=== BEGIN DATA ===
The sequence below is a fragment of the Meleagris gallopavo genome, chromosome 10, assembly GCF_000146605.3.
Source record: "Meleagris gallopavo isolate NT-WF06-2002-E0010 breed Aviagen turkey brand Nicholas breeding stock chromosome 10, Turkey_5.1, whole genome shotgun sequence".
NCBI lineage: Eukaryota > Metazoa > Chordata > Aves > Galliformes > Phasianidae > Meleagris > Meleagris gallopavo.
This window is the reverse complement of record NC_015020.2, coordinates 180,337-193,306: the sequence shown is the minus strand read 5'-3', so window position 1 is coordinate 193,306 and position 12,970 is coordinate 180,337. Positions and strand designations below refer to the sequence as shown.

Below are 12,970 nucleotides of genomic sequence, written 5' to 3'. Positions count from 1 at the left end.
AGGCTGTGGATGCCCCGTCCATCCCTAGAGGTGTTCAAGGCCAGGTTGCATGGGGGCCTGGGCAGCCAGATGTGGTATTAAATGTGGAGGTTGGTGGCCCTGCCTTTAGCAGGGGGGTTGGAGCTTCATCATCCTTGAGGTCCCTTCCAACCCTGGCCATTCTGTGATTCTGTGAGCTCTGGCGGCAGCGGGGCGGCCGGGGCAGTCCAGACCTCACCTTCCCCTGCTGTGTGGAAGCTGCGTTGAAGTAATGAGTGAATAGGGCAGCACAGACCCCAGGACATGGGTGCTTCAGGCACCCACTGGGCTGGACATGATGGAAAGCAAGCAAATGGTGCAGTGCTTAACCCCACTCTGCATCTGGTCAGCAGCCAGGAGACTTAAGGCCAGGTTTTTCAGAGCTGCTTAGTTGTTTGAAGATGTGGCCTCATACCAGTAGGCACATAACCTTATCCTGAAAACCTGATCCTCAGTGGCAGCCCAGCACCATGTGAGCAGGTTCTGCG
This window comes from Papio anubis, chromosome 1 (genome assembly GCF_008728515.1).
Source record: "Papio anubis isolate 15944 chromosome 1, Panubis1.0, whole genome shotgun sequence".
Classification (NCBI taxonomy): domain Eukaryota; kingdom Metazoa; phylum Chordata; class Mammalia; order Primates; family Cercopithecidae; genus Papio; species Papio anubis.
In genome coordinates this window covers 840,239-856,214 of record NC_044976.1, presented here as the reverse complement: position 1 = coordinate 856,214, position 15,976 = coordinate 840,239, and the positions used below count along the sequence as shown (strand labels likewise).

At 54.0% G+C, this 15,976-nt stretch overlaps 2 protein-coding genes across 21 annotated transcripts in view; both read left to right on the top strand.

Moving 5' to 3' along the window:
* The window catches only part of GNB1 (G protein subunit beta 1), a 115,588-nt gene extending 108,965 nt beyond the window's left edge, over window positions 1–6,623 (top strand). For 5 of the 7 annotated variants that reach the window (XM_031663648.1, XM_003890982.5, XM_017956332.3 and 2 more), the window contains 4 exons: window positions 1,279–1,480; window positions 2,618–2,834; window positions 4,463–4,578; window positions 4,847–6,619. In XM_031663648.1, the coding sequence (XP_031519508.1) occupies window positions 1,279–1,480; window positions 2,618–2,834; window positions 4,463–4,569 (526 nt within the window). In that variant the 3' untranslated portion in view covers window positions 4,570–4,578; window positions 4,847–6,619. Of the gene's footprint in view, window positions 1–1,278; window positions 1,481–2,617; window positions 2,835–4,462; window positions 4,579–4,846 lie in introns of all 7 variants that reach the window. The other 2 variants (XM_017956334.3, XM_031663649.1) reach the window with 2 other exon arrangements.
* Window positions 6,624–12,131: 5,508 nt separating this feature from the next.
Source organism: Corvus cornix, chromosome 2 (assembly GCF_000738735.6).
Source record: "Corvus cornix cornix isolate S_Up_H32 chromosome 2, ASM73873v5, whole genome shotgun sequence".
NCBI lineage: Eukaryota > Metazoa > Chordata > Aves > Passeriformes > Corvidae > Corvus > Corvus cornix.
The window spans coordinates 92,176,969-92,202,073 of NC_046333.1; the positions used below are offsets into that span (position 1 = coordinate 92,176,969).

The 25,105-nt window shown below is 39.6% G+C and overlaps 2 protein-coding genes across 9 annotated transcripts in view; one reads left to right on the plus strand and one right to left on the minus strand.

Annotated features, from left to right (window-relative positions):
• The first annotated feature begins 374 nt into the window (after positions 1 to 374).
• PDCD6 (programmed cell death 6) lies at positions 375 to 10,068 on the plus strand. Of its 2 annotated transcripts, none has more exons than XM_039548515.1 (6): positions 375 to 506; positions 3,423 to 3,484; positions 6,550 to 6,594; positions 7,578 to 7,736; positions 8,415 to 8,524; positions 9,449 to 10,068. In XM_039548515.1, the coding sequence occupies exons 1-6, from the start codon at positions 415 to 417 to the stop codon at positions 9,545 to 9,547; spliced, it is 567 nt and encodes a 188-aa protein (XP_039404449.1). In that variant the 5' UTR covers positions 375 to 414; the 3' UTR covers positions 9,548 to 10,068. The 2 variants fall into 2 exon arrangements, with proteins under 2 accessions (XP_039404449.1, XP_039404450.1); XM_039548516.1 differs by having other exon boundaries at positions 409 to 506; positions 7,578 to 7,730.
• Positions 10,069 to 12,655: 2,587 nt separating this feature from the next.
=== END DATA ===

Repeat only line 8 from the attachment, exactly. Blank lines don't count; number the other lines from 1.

Source record: "Papio anubis isolate 15944 chromosome 1, Panubis1.0, whole genome shotgun sequence".